Confessional and immersive, Michael V. Smith’s latest collection is a broad tapestry that explores growing up queer and working class, then growing into an urban queer life.
In these poems, we are immersed in the world of a young Smith as he shares the awkward dinners, the funerals, and the uncertainty of navigating fraught dynamics, bringing us into these most intimate moments of family life while outrunning deep grief. Smith moves from first home to first queer experiences: teenage crushes, video cameras, post-club hookups, fears and terrors, closeted lovers, and daydreams of confronting your childhood bully.
Queers Like Me is an enveloping book— a meditation on family complexity and a celebration of personal insight.
About the author
Michael V. Smith is a Vancouver writer, comedian, filmmaker, zinester, performance artist and occasional clown. Recently, Smith won Vancouver’s Community Hero of the Year Award and the inaugural Dayne Ogilvie Award for Emerging Gay Writers. He’s also won a Western Magazine Award for Fiction, scooped both short film categories at Toronto’s Inside Out festival, and was nominated for the Journey Prize. Smith is the author of the novel Cumberland, and a collection of poems titled What You Can’t Have.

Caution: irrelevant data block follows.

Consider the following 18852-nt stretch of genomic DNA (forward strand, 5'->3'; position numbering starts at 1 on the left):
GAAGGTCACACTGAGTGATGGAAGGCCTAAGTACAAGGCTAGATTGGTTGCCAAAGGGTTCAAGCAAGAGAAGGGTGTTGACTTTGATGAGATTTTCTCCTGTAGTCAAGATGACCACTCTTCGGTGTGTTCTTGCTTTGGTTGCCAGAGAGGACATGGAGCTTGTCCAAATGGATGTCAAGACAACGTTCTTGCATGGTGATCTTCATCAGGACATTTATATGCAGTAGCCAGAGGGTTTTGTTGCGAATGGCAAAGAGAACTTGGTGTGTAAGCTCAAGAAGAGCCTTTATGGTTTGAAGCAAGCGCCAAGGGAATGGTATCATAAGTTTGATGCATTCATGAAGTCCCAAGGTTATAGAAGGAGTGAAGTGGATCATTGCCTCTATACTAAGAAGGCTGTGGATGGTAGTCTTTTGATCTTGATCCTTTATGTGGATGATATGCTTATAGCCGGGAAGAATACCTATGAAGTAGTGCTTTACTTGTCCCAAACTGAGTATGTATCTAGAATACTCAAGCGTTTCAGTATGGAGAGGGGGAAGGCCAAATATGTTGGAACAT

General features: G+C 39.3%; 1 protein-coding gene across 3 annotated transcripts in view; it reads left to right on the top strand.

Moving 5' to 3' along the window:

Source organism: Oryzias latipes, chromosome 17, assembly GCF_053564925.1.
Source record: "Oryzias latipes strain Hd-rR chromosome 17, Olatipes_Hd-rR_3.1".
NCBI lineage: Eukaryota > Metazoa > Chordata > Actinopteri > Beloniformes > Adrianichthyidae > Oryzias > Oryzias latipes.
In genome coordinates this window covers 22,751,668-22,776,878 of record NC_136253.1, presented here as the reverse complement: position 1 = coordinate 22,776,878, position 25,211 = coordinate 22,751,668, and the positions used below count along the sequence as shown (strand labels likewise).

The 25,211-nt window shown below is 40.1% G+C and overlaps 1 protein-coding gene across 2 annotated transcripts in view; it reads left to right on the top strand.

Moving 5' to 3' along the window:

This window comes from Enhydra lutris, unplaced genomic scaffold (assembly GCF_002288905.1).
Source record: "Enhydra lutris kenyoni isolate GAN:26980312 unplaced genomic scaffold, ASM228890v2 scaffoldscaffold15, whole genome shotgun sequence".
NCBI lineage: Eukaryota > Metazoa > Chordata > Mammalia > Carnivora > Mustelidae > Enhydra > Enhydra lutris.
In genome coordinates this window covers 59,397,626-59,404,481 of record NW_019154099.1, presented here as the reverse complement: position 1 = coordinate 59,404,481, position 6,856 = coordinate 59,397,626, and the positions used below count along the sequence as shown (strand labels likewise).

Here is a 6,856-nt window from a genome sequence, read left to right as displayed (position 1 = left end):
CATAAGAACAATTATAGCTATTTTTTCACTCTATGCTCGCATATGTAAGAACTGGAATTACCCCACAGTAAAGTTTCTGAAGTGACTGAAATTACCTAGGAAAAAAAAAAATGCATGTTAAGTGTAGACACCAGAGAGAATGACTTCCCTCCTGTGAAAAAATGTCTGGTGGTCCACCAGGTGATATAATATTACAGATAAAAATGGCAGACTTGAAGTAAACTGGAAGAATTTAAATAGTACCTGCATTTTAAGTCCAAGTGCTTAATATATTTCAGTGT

David Ellingsen is a vancouver photographer who’s landscapes have been seen in numerous solo and group exhibitions in Canada and the US, as well as on film and television productions such as The L Word and 4400. Alongside his fine art work, David is running a successful commercial photography business with clients such as The New York Times Magazine and CBC Radio Canada.
"One of the important themes in Queers Like Me is family, not the one we choose but the one into which we are born." —The British Columbia Review